Jan 11

Tony Judt: fine writing from the shadow of death

One of my sons gave me for Christmas Tony Judt’s last book, The Memory Chalet. His choice wasn’t a hard one: I’ve wittered on for years about Judt’s perceptive and eloquent writing. But even being a paid-up Judt fan didn’t quite prepare me for this small, posthumous book’s perfectly-formed qualities.

All Judt’s skills are on display as they were fondly listed by his friends and colleagues when he died in August last year. You are reminded of his wide, lightly-worn learning, his grasp of cause and effect in European culture and history, his preparedness to unpick lazy conventional wisdom and his skill at clinching an argument with a skillfully selected and vividly described example. All these qualities and more are discussed more fully in this review by Michael O’Donnell in the Washington Monthly.

But there’s something different about this book, most of which was published episodically by the New York Review of Books in the months when Judt knew he was dying and as his body gradually shut down. The something different is the prose.

Judt was always a good writer; in The Memory Chalet he rises to a new level altogether. He was composing from memory during wakeful, immobile nights and memory is a ruthless editor, pruning the inessential. The writing fuses the personal and the political in a way that is truly rare. It reveals Judt as a talented reporter: he had an eye and a memory for killer detail.

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Jul 10

Judt on words, Shafer on bogusity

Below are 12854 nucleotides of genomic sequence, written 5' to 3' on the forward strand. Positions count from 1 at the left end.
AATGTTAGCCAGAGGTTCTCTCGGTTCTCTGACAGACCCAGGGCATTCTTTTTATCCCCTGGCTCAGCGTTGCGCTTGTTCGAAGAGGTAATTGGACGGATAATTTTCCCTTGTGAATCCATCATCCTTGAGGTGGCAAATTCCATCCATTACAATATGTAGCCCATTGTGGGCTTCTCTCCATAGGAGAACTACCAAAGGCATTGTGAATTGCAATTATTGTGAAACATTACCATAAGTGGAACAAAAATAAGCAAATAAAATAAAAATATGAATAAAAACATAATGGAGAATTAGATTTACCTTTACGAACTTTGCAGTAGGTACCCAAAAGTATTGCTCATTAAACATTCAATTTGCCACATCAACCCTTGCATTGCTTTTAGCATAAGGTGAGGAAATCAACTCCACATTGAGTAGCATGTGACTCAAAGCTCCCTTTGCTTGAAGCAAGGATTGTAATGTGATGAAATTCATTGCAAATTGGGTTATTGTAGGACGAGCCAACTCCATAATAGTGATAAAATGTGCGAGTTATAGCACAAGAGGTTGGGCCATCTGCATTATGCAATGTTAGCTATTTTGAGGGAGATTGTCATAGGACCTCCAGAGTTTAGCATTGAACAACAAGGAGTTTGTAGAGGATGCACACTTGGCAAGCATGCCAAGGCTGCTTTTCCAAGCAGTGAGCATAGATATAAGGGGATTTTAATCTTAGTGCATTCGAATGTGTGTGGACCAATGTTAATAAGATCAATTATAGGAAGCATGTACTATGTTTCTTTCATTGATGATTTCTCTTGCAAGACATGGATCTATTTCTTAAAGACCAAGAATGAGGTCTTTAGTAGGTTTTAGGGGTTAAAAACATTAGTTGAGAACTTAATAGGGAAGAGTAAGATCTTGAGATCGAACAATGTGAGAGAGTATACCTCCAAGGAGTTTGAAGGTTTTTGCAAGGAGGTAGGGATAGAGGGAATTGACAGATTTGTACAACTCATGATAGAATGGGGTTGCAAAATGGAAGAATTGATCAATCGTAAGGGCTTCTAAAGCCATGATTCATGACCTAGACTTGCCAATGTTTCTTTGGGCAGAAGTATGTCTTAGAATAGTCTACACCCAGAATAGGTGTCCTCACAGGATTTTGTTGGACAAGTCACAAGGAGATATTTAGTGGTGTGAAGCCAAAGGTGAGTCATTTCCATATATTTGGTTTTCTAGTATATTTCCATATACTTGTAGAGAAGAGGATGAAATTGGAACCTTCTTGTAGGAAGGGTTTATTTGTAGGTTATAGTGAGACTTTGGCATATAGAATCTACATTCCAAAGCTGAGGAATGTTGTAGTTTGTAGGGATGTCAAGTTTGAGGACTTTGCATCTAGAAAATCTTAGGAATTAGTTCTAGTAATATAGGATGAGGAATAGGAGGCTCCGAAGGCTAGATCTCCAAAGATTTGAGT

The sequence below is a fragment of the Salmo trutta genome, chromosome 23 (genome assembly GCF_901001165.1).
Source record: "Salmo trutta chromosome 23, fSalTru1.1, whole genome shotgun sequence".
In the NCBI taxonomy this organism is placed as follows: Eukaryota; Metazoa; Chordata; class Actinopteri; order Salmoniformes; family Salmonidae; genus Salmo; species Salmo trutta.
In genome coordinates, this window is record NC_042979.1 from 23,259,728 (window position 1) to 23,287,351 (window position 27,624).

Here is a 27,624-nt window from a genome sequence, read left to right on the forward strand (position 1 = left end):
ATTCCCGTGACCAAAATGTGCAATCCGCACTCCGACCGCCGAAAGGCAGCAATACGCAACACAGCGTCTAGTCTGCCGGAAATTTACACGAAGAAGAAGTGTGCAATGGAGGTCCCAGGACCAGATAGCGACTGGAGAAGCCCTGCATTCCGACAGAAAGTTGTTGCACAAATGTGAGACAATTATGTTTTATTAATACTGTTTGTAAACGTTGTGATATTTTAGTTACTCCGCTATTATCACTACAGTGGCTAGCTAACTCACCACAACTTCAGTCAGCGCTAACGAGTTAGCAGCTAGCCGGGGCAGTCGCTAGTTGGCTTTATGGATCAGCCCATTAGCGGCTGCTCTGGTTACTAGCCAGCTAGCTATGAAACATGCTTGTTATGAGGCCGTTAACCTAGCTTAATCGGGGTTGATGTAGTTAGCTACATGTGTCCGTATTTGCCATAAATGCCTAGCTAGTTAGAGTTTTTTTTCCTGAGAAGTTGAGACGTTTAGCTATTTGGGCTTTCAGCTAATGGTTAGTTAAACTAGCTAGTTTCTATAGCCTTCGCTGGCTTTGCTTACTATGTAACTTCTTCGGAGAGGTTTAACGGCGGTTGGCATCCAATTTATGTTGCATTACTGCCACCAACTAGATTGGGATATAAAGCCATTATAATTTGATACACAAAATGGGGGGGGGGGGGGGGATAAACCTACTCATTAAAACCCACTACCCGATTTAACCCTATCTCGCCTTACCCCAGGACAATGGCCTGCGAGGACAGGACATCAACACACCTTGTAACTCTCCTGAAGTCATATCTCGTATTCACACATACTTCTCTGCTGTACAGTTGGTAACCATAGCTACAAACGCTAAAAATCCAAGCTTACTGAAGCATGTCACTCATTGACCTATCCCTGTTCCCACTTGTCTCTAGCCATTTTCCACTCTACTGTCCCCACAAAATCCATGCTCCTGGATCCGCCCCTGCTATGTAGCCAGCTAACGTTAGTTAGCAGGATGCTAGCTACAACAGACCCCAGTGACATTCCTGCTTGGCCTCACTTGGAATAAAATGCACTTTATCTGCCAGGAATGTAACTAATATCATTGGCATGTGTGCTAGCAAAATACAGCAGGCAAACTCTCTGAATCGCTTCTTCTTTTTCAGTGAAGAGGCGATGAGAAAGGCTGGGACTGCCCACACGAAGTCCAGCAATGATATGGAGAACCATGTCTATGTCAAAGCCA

People prattle on about the supposed rivalry of print and online. This supposed competition will fade away as portable screens become gradually get closer and closer to being like paper, as tablets and iPad-like devices slim down and become more robust and optically easier on the eye.

This artificially-enhanced “battle” is much less significant than the threat posed to words as a medium of information in the public sphere. The web is a carrier of words, audio and video. Is there a risk that words, which can encode more complex and many-layered meanings than sound and picture, will get drowned out? I fervently hope not. This blog is partisan for words.

Sadly, we may not have too many words to come from Tony Judt, the British-born historian who wrote Postwar, the brilliant history of Europe in the second half of the twentieth century. As he writes from his wheelchair, “in the grip of a neurological disorder, I am fast losing control of words even as my relationship with the world has been reduced to them”. So cherish Judt’s hymn to words while we still can.

Trend-spotting tends to turn up new words or at least neologisms. Jack Shafer of Slate has developed a strong line in fake-spotting in trend-spotting. Here he sticks it to the New York Times for its “bogusity”. Yes, my dictionary offers “bogusness” as well, but who cares. Bogusity might just be a good enough invention to take over.


May 10

Judt on austerity and restraint

A signpost to a piece in the current edition of the New York Review of Books by Tony Judt unpromisingly entitled “Austerity“.

Judt, author of the standout history of postwar Europe and dozens of other fine commentaries and books, suffers from a fatal progressive disease, ALS, and has been writing his life’s memoir in short pieces in the NYRB.  “Austerity” does not discuss journalism as such, but what he says about politics and entertainment could equally be applied to much modern journalism.

“The wealth of resources we apply to entertainment serves only to shield us form the poverty of the product; likewise in politics, where ceaseless chatter and grandiloquent rhectoric mask a yawning emptiness.” OK, much journalism is conducted with lesser resources (particularly time). But read the whole piece and you’ll see what I mean.

Do not be put off by the fact that his subject is moral seriousness, austerity and restraint. Judt is one of a few writers who can make these ideas live.